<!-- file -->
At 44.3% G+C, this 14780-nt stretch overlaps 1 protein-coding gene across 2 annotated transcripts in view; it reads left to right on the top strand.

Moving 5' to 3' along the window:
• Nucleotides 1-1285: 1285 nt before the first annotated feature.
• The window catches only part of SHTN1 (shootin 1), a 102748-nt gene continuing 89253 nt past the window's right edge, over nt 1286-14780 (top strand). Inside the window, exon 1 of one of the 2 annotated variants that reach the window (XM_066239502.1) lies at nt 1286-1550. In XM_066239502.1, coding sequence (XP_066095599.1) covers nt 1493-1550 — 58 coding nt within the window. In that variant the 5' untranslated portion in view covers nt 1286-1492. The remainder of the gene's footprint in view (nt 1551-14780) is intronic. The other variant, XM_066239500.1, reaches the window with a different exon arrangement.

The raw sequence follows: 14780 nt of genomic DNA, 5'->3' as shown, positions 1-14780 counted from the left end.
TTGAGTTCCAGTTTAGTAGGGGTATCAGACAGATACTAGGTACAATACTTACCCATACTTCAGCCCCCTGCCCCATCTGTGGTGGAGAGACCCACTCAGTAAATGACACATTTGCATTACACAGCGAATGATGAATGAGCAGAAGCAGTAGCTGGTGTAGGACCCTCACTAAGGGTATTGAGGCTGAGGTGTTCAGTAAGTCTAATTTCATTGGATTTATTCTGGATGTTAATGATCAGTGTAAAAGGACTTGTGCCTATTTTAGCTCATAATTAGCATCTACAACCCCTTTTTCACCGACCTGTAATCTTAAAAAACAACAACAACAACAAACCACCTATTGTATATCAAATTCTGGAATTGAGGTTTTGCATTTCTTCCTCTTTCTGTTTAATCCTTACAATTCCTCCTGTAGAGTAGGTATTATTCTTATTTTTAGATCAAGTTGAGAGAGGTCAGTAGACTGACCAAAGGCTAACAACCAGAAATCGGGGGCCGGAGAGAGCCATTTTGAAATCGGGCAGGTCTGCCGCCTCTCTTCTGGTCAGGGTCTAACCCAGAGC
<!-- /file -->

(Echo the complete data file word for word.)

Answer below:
At 44.3% G+C, this 14780-nt stretch overlaps 1 protein-coding gene across 2 annotated transcripts in view; it reads left to right on the top strand.

Moving 5' to 3' along the window:
• Nucleotides 1-1285: 1285 nt before the first annotated feature.
• The window catches only part of SHTN1 (shootin 1), a 102748-nt gene continuing 89253 nt past the window's right edge, over nt 1286-14780 (top strand). Inside the window, exon 1 of one of the 2 annotated variants that reach the window (XM_066239502.1) lies at nt 1286-1550. In XM_066239502.1, coding sequence (XP_066095599.1) covers nt 1493-1550 — 58 coding nt within the window. In that variant the 5' untranslated portion in view covers nt 1286-1492. The remainder of the gene's footprint in view (nt 1551-14780) is intronic. The other variant, XM_066239500.1, reaches the window with a different exon arrangement.

The raw sequence follows: 14780 nt of genomic DNA, 5'->3' as shown, positions 1-14780 counted from the left end.
TTGAGTTCCAGTTTAGTAGGGGTATCAGACAGATACTAGGTACAATACTTACCCATACTTCAGCCCCCTGCCCCATCTGTGGTGGAGAGACCCACTCAGTAAATGACACATTTGCATTACACAGCGAATGATGAATGAGCAGAAGCAGTAGCTGGTGTAGGACCCTCACTAAGGGTATTGAGGCTGAGGTGTTCAGTAAGTCTAATTTCATTGGATTTATTCTGGATGTTAATGATCAGTGTAAAAGGACTTGTGCCTATTTTAGCTCATAATTAGCATCTACAACCCCTTTTTCACCGACCTGTAATCTTAAAAAACAACAACAACAACAAACCACCTATTGTATATCAAATTCTGGAATTGAGGTTTTGCATTTCTTCCTCTTTCTGTTTAATCCTTACAATTCCTCCTGTAGAGTAGGTATTATTCTTATTTTTAGATCAAGTTGAGAGAGGTCAGTAGACTGACCAAAGGCTAACAACCAGAAATCGGGGGCCGGAGAGAGCCATTTTGAAATCGGGCAGGTCTGCCGCCTCTCTTCTGGTCAGGGTCTAACCCAGAGC